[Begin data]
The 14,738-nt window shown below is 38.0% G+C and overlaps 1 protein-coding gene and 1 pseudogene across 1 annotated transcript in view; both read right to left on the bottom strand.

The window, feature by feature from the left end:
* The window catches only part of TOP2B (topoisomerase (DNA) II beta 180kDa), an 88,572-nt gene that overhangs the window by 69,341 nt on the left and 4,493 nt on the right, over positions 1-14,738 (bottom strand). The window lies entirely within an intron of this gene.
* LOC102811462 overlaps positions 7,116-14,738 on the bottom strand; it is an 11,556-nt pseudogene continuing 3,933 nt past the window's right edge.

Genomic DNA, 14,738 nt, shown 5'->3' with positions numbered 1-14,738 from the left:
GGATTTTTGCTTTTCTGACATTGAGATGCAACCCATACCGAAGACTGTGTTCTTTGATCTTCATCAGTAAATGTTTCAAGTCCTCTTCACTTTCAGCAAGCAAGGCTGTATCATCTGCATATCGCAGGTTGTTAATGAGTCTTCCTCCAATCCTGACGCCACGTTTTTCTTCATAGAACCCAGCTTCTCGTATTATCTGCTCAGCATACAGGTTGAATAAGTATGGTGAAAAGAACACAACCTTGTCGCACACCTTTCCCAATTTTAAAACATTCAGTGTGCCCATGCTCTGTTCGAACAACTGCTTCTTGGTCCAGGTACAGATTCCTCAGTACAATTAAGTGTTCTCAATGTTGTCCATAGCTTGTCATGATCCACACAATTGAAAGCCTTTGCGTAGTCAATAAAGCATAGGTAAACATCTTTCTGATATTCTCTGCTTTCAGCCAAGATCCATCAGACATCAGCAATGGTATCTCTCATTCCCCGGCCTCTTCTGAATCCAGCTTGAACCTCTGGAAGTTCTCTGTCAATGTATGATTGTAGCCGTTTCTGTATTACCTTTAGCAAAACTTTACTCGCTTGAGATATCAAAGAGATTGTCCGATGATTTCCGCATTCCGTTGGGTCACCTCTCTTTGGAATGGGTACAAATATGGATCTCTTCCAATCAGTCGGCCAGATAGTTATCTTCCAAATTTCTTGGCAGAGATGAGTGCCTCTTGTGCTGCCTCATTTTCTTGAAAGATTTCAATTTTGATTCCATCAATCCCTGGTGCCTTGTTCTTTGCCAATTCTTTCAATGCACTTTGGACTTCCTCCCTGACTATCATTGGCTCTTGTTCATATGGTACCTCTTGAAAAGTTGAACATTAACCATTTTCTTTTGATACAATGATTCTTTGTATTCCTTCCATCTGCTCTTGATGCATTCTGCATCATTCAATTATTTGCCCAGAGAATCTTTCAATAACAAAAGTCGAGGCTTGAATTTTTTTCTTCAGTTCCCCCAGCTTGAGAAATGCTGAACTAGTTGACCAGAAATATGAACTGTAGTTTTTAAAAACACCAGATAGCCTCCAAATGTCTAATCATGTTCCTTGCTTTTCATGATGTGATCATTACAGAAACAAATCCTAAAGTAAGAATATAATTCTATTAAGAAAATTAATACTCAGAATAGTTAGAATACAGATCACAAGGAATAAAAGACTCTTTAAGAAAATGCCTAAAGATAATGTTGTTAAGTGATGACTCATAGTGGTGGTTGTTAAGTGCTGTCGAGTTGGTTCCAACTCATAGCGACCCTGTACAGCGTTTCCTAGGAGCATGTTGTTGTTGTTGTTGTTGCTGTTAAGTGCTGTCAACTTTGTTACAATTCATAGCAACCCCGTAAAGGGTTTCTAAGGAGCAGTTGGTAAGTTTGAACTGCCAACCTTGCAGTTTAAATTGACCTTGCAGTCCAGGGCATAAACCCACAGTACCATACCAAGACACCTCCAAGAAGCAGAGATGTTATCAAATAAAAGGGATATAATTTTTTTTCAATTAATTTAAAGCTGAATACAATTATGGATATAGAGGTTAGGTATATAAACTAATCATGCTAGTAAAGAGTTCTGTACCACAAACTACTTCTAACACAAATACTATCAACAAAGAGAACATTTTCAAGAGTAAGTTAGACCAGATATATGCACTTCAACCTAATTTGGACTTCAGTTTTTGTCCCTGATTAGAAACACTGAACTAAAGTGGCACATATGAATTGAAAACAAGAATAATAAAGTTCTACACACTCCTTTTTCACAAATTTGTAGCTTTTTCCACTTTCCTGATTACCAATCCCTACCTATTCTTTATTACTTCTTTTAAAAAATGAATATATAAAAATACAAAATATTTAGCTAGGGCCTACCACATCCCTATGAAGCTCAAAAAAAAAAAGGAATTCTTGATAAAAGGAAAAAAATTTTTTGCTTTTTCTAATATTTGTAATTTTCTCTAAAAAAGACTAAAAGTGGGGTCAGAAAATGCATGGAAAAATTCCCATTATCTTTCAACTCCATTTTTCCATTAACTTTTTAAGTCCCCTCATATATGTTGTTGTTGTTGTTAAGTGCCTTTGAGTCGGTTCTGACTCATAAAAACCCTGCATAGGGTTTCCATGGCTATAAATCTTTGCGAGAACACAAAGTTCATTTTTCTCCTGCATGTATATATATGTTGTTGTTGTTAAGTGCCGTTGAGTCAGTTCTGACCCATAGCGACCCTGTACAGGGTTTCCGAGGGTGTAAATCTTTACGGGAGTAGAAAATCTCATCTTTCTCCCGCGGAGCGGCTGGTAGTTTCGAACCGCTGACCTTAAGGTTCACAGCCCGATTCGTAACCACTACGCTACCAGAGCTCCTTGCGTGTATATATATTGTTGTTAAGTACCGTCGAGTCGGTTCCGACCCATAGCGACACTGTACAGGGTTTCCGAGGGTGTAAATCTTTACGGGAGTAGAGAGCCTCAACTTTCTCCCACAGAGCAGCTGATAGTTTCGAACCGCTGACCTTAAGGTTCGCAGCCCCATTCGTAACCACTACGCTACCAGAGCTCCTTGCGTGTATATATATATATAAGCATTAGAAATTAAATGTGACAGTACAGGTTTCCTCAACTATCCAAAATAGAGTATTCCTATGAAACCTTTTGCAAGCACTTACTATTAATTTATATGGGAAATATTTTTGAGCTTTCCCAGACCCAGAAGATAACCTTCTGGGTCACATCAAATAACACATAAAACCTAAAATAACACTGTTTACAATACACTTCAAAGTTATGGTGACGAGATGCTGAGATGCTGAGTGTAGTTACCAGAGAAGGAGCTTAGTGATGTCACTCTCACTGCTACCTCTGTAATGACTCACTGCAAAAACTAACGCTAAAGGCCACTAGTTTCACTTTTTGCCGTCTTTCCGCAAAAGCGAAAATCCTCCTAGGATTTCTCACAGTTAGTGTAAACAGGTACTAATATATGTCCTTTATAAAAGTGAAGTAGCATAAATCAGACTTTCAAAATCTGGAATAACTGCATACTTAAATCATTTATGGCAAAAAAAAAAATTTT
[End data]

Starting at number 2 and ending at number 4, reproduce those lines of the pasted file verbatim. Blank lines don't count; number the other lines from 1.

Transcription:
The window, feature by feature from the left end:
* The window catches only part of TOP2B (topoisomerase (DNA) II beta 180kDa), an 88,572-nt gene that overhangs the window by 69,341 nt on the left and 4,493 nt on the right, over positions 1-14,738 (bottom strand). The window lies entirely within an intron of this gene.
* LOC102811462 overlaps positions 7,116-14,738 on the bottom strand; it is an 11,556-nt pseudogene continuing 3,933 nt past the window's right edge.